SINGAPORE: Two major events in as many weeks have jolted Singaporeans into realising they are truly vulnerable to the machinations of the ride-hailing giants.
The first event being Grab’s acquisition of Uber's Southeast Asian operations that panicked millions of commuters and drivers across the region into a frenzy about whether Grab would abuse its now dominant market position.
The second event was Grab’s app outage in Singapore on Tuesday (Apr 3) that felt almost as disruptive as an MRT breakdown, with commuters shocked by Uber fares spiking as much as four times in some areas, and countless Grab drivers frustrated with lost earnings.
Grab experienced another outage for the second time in the same week on Friday (Apr 6).
Suddenly, the date Uber has announced its app will stop working in Singapore (Apr 15) began to feel much more ominous.
SWIFT INTERVENTION, BUT MEASURES LIMITED
To the credit of the Competition and Consumer Commission of Singapore (CCCS), it acted within days and was the first Southeast Asian regulator to start investigations into the Grab-Uber merger and propose interim measures to preserve competition in the ride-hailing industry.
The CCCS is giving Grab and Uber the chance to defend themselves before it decides on the deal. For most industries, this approach seems well-balanced and effective but when facts are self-evident, the regulator should be able to take action immediately.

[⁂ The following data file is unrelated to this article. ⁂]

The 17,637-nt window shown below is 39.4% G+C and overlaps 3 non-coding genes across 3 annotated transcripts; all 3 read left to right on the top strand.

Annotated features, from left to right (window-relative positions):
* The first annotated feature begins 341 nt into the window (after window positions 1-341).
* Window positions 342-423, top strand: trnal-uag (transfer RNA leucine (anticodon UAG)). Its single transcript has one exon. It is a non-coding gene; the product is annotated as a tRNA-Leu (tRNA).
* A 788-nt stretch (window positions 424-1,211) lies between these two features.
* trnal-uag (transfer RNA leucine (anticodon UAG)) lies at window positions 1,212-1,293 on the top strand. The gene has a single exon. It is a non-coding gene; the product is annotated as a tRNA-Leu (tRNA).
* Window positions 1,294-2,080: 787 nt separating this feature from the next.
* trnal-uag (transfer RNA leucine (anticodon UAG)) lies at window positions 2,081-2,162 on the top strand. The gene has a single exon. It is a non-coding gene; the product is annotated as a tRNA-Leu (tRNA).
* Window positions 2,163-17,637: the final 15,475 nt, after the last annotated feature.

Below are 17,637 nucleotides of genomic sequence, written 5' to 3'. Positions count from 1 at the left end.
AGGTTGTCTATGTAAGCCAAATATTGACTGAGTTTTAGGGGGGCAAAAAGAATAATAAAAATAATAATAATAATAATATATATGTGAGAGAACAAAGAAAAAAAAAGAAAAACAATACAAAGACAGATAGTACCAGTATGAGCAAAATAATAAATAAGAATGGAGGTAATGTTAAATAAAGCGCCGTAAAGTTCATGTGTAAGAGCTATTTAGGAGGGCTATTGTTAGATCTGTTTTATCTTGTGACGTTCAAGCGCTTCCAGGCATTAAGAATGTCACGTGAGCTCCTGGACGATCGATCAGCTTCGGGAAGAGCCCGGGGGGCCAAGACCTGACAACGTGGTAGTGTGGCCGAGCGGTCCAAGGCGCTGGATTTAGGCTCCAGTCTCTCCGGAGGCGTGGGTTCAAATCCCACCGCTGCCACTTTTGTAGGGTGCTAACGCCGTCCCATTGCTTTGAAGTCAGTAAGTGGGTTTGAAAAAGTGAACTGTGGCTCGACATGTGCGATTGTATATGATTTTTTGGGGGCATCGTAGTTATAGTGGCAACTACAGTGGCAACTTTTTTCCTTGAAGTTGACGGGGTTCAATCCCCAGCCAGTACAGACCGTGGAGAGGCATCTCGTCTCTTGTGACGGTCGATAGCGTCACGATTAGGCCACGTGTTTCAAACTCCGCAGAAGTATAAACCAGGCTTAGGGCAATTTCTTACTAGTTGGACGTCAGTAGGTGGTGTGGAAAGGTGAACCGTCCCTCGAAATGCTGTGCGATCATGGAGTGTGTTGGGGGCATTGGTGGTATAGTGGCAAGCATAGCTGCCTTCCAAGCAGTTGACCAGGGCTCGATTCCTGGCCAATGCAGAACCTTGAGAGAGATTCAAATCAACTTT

Even within the freewheeling tech industry, ride-hailing companies are regarded as mavericks. Its most infamous ambassador, Uber is both greatly admired and reviled. That quality was on full display when the Grab-Uber merger was announced.
News reports highlight that Uber staff were given two hours to leave, a move executed by Uber with such speed and single-mindedness that it somehow forgot to give the contact details of its employees to Grab. Uber seemed happy to leave Southeast Asia and dismantle operations as soon as possible for a 27.5 per cent stake in Grab, a company valued at over US$6.5 billion (US$8.6 billion).
So what can regulators’ objections do? Even if Grab complies with interim measures proposed by the CCCS, such as for Uber and Grab platforms to maintain independent pricing, pricing policies and products, how much competition can be preserved when only one competitor is left and the other competitor does not want to compete?
The CCCS may try to make the case that the move represents a collusion on the parts of Grab and Uber that undermines competition to delay the deal, but that would involve a lengthy, uncertain trial which still would not restore competition.
Where the other goal of authorities is ostensibly not to put Grab out of business because that would throw the ride-hailing industry into chaos to the detriment of consumers, the CCCS will have to walk a fine balance.
In building its case, Grab will likely point out that commuters and drivers have benefited greatly ever since the ride-hailing giants came into Singapore. And it would also not be realistic to expect Grab and Uber to continue losing millions or even billions of dollars on ride subsidies to compete with each other indefinitely until one of them leaves.
There lies the problem – in regulating these ride-hailing giants in an industry with a market structure that naturally leads to less competition, how do authorities ensure they continue to deliver benefits to consumers?
For a start, the CCCS has to move faster. Due process is important but is there really a need to prove that the Grab-Uber merger has given Grab a dominant position in Singapore’s ride-hailing industry? Did the CCCS not anticipate that one would exit sooner or later?